Americans "don’t worship government, we worship God," Trump says at Liberty commencement

President Donald Trump waves before delivering keynote address at Liberty University's commencement in Lynchburg, Virginia, U.S., on May 13, 2017. Photo courtesy REUTERS/Yuri Gripas President Donald Trump waves before delivering keynote address at Liberty University's commencement in Lynchburg, Virginia, U.S., on May 13, 2017. Photo courtesy REUTERS/Yuri Gripas  

Donald Trump thanked conservative Christians for their votes, and promised to protect their values in his first commencement address as president, at evangelical stronghold Liberty University.

“In America we don’t worship government, we worship God,” he said to raucous applause  at the graduation at the nation’s largest Christian university on Saturday, March 13, in Lynchburg, Va.

Liberty’s president, Jerry Falwell, Jr., has long supported Trump, a Presbyterian who has married three times, built casinos, and was caught on tape bragging about groping women.

“I want to thank you,” Trump said to the 50,000 in attendance. “You voted. Boy oh boy, you voted, you voted.”

Trump, who received an honorary law degree at Liberty’s commencement, said he was making good on his promises, pointing to the signing of an executive order earlier this month that directed the IRS to limit enforcement of the ban on pastors endorsing politicians from the pulpit.

“You are living witness of the gospel message of faith, hope and love,” Trump said. “I am so proud as your president to have helped you along over the past short period of time.  I said I was going to do it and Jerry, I did it,” Trump said referring to Falwell and the Johnson Amendment order.

“You are living witness of the gospel message of faith, hope and love,” Trump said.

“America is better when people put their faith into action,” Trump continued. “As long as I am your president no one is ever going to stop you from practicing your faith or from preaching what’s in your heart. We will always stand up for the right of all Americans to pray to God and to follow his teachings.”

Trump added that “America is beginning a new chapter,” an assertion endorsed by Falwell as he introduced Trump.

“Since his election I’ve noticed a new hope and a new optimism sweeping this country,” Falwell said. He said he appreciated Trump’s support for the state of Israel, appointment of  “a pro-life justice” to the Supreme Court, and bombing of militants in the Middle East.

“I do not believe that any president in our lifetimes has done so much that has benefitted the Christian community in such a short timespan than Donald Trump,” Falwell said.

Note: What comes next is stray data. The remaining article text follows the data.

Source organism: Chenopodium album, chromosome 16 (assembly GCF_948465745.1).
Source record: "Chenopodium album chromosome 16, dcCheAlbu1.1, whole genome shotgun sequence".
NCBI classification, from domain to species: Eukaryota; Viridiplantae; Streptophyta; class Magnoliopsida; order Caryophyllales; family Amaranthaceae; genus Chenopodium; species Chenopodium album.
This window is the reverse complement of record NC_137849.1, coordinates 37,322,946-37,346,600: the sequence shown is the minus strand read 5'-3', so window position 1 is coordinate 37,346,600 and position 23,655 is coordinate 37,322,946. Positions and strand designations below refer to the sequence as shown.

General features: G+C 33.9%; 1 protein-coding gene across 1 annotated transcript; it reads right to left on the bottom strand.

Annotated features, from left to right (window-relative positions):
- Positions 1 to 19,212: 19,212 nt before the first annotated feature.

Trump’s speech in friendly territory followed tumultuous days in which the Republican president came in for forceful criticism for his firing of former FBI Director James Comey, who was investigating charges of Russia’s meddling in the presidential campaign.

On May 21 Vice President Mike Pence will address the graduates of Notre Dame, the high-profile Catholic university which bucked its tradition this year by not inviting the recently-elected president to give its commencement speech.

Philip Fabiano
1 month 1 week ago

"Americans "don’t worship government, we worship God," Trump says. How does he reconcile this with his health care act?

Lisa Weber
1 month 1 week ago

I find it offensive that Trump has the gall to talk about religion when he imitates the Father of Lies on a daily basis. If those who consider themselves Christians can find a reason to support Trump, the state of Christianity in this country is in pretty sorry shape.

Don't miss the best from America

Sign up for our Newsletter to get the Jesuit perspective on news, faith and culture.

The latest from america

I’ve only been a priest for 13 years. How could I possibly be at the point that I am just recycling ideas?
Jim McDermottJune 27, 2017
People gather outside the U.S. Supreme Court on June 26 in Washington. (CNS photo/Jim Lo Scalzo, EPA) 
The high court, in a 7-2 ruling in Trinity Lutheran Church v. Comer, sided with the religious school.
Activists rally outside U.S. Supreme Court in Washington June 26 after the court sided with Trinity Lutheran Church in Columbia, Mo., which sued after being denied a state grant for creating a safer playground (CNS photo/Yuri Gripas, Reuters). 
The Supreme Court court ruled on June 26 that the government may not exclude religious groups from grant programs simply because they are religious.
Ellen K. BoegelJune 27, 2017
Pope Francis laughs as he greets a woman during an audience with people from Lyon, France, in Paul VI hall at the Vatican July 6. The audience was with 200 people living in difficult or precarious situations. (CNS photo/Paul Haring)
The pope's words can be read as an answer to those who hope his pontificate may end soon.
Gerard O'ConnellJune 27, 2017